Pro hac vice
The Latin expression pro hac vice means "for this (one) time, exceptionally".
United States Law
In US legal language, this term is usually used for a lawyer who has been granted special permission to participate in a certain process, although he has no (general) legal license for the court before which the process takes place. For example, the procedural rules for the Supreme Court provide that American as well as foreign lawyers can be admitted pro hac vice under certain conditions .
Under maritime law , a ship lessor (charterer) is treated as owner pro hac vice as long as he assumes full responsibility for the ship - including the crew and cargo - and the ship owner gives him unrestricted power of disposal.
Roman and Canon Law
In Roman and canon law , the term denotes an individual rule with an exceptional character. In the Annuario Pontificio , the Directory of the Roman Catholic Church , the expression describes the case in which a titular bishop's seat is elevated to the rank of titular archbishop's seat only for the duration of the term of office of a certain holder.
In rare exceptional cases there is also the opposite constellation, namely that a titular archbishop's seat is only granted as a titular bishop's seat. This practice has become increasingly important in recent decades when it comes to the awarding of traditional titular archbishop seats with sometimes very important names (e.g. Ephesus , Miletus etc.), which are contained in partibus infidelium ("in the territories of the unbelievers") and nowadays hardly any Catholics or even Christians live in their districts (especially in Asia Minor , the Middle East or North Africa ). In order not to snub the Eastern churches, which are also represented at the same traditional seats , it seemed more and more advisable for ecumenical reasons not to give these "prominent" seats too high-ranking titles.
In addition, the term is also used when cardinals who have been accepted as cardinal deacons in the college of cardinals , ten years after their creation as cardinal, claim the right to be admitted to the rank of cardinal priest and their title church, which is run as a Roman diaconia do not want to change: You can then be appointed pro hac vice (“for this one time”) as cardinal priest of this titular church, which continues to exist as a diakonia and is regularly appointed with a cardinal deacon the next time it is awarded.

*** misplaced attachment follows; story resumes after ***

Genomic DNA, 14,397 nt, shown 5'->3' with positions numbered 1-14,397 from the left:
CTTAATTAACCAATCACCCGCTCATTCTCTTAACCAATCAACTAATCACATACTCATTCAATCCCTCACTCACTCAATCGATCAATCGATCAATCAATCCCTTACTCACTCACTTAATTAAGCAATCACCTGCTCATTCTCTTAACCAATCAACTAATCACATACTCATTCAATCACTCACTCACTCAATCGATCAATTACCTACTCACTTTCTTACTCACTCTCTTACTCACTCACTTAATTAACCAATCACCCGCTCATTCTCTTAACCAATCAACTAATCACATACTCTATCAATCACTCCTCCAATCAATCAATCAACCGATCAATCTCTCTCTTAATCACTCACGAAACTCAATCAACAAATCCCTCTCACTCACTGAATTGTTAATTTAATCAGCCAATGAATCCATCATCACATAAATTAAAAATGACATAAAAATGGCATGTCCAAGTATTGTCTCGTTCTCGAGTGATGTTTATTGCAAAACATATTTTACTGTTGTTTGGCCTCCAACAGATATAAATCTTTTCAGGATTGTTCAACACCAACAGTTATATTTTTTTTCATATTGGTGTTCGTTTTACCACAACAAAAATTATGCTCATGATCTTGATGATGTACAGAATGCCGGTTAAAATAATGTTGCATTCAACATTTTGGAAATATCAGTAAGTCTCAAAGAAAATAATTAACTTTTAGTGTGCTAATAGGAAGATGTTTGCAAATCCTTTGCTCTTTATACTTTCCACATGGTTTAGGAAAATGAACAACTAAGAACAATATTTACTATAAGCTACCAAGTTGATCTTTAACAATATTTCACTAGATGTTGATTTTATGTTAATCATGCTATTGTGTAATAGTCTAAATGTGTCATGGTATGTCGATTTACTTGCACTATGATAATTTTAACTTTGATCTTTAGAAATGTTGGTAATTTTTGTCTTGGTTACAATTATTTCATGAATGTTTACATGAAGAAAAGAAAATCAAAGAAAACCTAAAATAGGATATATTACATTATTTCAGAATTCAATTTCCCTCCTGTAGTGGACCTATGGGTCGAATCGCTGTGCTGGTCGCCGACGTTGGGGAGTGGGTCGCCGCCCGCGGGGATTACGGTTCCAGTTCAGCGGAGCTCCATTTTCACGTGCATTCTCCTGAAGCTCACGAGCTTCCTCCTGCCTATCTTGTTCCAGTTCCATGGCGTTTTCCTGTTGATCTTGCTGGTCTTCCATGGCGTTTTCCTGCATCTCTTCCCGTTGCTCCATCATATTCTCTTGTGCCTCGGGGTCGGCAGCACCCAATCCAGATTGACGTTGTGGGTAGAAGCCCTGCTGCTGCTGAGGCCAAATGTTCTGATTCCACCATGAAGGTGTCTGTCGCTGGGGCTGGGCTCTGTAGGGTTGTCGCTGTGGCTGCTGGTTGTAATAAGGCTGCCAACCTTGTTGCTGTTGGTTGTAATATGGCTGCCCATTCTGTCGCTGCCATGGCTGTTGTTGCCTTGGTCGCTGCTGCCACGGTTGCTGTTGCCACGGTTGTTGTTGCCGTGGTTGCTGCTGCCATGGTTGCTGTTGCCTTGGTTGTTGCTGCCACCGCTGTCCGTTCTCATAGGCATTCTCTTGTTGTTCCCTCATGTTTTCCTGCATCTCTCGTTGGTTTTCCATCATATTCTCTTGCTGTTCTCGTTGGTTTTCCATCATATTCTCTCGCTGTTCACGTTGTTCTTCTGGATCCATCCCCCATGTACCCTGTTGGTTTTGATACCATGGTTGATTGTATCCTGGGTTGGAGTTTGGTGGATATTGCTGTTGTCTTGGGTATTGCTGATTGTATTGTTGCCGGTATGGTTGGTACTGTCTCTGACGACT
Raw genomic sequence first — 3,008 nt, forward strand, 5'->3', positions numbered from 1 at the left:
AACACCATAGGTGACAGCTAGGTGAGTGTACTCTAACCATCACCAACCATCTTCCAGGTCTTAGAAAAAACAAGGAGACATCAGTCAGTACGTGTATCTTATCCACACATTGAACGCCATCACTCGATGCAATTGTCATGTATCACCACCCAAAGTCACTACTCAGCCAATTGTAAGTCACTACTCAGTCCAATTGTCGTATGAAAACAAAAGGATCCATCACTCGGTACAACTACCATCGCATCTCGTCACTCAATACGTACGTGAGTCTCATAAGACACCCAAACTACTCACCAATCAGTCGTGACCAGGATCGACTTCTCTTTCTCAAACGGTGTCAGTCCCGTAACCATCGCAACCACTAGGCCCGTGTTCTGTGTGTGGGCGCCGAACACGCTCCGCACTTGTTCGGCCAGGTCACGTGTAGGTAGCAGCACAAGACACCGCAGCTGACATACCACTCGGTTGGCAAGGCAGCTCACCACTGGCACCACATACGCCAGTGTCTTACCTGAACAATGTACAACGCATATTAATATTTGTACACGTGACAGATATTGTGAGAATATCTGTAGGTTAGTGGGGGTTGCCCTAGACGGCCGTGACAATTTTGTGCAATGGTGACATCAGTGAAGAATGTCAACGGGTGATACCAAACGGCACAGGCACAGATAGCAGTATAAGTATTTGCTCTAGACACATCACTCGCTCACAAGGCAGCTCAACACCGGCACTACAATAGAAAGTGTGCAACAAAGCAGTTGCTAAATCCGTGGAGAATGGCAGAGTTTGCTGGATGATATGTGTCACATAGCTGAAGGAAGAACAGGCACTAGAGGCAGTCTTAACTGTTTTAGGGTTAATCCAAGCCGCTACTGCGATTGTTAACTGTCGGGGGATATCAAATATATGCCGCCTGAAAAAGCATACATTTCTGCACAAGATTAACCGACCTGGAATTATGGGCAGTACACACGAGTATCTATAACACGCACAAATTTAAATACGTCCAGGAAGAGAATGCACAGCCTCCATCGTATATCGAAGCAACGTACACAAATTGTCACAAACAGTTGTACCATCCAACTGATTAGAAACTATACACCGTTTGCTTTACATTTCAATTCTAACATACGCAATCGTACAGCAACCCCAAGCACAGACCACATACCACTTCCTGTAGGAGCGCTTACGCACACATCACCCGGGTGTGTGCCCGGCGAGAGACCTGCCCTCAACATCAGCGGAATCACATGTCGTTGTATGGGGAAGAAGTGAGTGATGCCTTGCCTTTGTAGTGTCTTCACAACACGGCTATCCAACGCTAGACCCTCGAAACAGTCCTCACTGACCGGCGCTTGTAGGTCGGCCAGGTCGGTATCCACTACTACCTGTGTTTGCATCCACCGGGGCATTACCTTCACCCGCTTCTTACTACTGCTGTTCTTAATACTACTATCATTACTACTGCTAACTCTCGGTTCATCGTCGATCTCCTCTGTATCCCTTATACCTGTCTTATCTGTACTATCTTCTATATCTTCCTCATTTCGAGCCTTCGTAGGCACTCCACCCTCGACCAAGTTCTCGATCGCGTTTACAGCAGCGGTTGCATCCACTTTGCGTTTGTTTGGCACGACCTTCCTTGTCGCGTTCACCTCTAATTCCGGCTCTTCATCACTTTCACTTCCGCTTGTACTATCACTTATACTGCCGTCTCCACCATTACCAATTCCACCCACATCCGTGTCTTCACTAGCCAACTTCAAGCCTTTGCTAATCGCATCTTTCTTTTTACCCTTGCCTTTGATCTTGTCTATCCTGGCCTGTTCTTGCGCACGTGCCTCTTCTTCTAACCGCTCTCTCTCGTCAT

- Gabriel G. Adeleye, Kofi Acquah-Dadzie: World dictionary of foreign expressions. A resource for readers and writers. Edited by Thomas J. Sienkewicz with James T. McDonough, Jr. Bolchazy-Carducci Publishers, Mundelein IL 2000, ISBN 0-86516-423-1 , p. 317.
- See Nolo's Plain-English Law Dictionary online . Examples of the use of the expression admitted pro hac vice under Groklaw online ; Example of admission requirements for pro-hac-vice lawyers under Examples ( Memento of the original dated December 3, 2010 in the Internet Archive ) Info: The archive link was inserted automatically and has not yet been checked. Please check the original and archive link according to the instructions and then remove this notice. (PDF; 495 kB).
- Rule 6 of the Rules of the Supreme Court of the United States (PDF; 652 kB), accessed June 20, 2012.
- Roman T. Keenan: Charter Parties and Bills of Lading , Marquette Law Review 1959 (Vol. 42), p. 347. For a practical application see decision of the United States Court of Appeals no. 94-2198 ( Memento of August 13, 2007 in the Internet Archive ) of June 19, 1995, p. 4ff.
- See the list of cardinal priests with “Pro-hac-vice” title (status: 2010).